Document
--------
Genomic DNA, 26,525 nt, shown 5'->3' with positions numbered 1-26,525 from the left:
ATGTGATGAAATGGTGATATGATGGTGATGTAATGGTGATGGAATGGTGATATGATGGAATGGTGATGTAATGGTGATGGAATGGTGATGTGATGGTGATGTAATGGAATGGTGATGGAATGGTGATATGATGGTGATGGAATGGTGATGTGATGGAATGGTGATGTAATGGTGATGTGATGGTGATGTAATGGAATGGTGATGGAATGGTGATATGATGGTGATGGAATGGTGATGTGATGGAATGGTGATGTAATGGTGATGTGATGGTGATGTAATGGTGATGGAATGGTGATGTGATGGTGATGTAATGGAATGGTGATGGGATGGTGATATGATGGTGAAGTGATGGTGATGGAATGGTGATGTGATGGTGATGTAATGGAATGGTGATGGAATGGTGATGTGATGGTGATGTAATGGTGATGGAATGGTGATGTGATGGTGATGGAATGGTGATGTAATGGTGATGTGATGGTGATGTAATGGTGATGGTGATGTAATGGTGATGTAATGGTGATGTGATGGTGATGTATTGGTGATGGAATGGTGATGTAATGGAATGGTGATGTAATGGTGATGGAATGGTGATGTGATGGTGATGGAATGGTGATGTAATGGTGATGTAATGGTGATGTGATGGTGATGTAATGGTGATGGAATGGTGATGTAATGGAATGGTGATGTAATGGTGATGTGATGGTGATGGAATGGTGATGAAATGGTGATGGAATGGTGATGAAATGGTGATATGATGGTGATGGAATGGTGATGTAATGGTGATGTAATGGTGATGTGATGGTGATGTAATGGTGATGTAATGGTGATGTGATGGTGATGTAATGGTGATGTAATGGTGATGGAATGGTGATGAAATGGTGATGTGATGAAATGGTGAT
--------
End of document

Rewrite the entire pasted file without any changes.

Genomic DNA, 26,525 nt, shown 5'->3' with positions numbered 1-26,525 from the left:
ATGTGATGAAATGGTGATATGATGGTGATGTAATGGTGATGGAATGGTGATATGATGGAATGGTGATGTAATGGTGATGGAATGGTGATGTGATGGTGATGTAATGGAATGGTGATGGAATGGTGATATGATGGTGATGGAATGGTGATGTGATGGAATGGTGATGTAATGGTGATGTGATGGTGATGTAATGGAATGGTGATGGAATGGTGATATGATGGTGATGGAATGGTGATGTGATGGAATGGTGATGTAATGGTGATGTGATGGTGATGTAATGGTGATGGAATGGTGATGTGATGGTGATGTAATGGAATGGTGATGGGATGGTGATATGATGGTGAAGTGATGGTGATGGAATGGTGATGTGATGGTGATGTAATGGAATGGTGATGGAATGGTGATGTGATGGTGATGTAATGGTGATGGAATGGTGATGTGATGGTGATGGAATGGTGATGTAATGGTGATGTGATGGTGATGTAATGGTGATGGTGATGTAATGGTGATGTAATGGTGATGTGATGGTGATGTATTGGTGATGGAATGGTGATGTAATGGAATGGTGATGTAATGGTGATGGAATGGTGATGTGATGGTGATGGAATGGTGATGTAATGGTGATGTAATGGTGATGTGATGGTGATGTAATGGTGATGGAATGGTGATGTAATGGAATGGTGATGTAATGGTGATGTGATGGTGATGGAATGGTGATGAAATGGTGATGGAATGGTGATGAAATGGTGATATGATGGTGATGGAATGGTGATGTAATGGTGATGTAATGGTGATGTGATGGTGATGTAATGGTGATGTAATGGTGATGTGATGGTGATGTAATGGTGATGTAATGGTGATGGAATGGTGATGAAATGGTGATGTGATGAAATGGTGAT